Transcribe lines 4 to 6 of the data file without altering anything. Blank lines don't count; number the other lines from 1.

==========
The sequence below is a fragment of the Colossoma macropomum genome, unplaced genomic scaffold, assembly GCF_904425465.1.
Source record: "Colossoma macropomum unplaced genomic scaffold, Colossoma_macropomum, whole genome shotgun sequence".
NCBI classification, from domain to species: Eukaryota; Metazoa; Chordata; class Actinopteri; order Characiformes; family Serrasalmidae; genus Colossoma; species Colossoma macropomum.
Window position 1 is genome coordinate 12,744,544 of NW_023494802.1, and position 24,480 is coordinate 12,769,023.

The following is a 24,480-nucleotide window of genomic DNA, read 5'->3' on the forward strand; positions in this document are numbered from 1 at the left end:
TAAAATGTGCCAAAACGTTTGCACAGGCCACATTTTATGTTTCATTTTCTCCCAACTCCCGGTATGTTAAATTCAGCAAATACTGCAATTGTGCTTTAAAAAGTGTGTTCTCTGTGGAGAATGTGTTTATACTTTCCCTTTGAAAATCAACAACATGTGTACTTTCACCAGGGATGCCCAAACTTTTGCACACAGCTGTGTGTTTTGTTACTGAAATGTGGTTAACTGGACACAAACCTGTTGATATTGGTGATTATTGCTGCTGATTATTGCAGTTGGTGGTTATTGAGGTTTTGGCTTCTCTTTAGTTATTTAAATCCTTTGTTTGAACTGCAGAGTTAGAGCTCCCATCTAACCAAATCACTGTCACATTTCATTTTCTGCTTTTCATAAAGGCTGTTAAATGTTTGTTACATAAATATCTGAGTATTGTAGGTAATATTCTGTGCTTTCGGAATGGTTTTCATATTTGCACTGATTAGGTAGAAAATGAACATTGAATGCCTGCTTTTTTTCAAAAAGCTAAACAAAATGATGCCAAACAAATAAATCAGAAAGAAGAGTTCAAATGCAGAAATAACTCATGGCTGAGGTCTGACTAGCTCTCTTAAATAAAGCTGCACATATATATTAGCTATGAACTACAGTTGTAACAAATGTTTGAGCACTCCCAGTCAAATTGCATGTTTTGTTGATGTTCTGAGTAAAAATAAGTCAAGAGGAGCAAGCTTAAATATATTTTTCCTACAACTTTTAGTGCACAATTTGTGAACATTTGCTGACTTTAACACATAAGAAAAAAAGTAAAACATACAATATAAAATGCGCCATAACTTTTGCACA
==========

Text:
Window position 1 is genome coordinate 12,744,544 of NW_023494802.1, and position 24,480 is coordinate 12,769,023.

The following is a 24,480-nucleotide window of genomic DNA, read 5'->3' on the forward strand; positions in this document are numbered from 1 at the left end:
TAAAATGTGCCAAAACGTTTGCACAGGCCACATTTTATGTTTCATTTTCTCCCAACTCCCGGTATGTTAAATTCAGCAAATACTGCAATTGTGCTTTAAAAAGTGTGTTCTCTGTGGAGAATGTGTTTATACTTTCCCTTTGAAAATCAACAACATGTGTACTTTCACCAGGGATGCCCAAACTTTTGCACACAGCTGTGTGTTTTGTTACTGAAATGTGGTTAACTGGACACAAACCTGTTGATATTGGTGATTATTGCTGCTGATTATTGCAGTTGGTGGTTATTGAGGTTTTGGCTTCTCTTTAGTTATTTAAATCCTTTGTTTGAACTGCAGAGTTAGAGCTCCCATCTAACCAAATCACTGTCACATTTCATTTTCTGCTTTTCATAAAGGCTGTTAAATGTTTGTTACATAAATATCTGAGTATTGTAGGTAATATTCTGTGCTTTCGGAATGGTTTTCATATTTGCACTGATTAGGTAGAAAATGAACATTGAATGCCTGCTTTTTTTCAAAAAGCTAAACAAAATGATGCCAAACAAATAAATCAGAAAGAAGAGTTCAAATGCAGAAATAACTCATGGCTGAGGTCTGACTAGCTCTCTTAAATAAAGCTGCACATATATATTAGCTATGAACTACAGTTGTAACAAATGTTTGAGCACTCCCAGTCAAATTGCATGTTTTGTTGATGTTCTGAGTAAAAATAAGTCAAGAGGAGCAAGCTTAAATATATTTTTCCTACAACTTTTAGTGCACAATTTGTGAACATTTGCTGACTTTAACACATAAGAAAAAAAGTAAAACATACAATATAAAATGCGCCATAACTTTTGCACA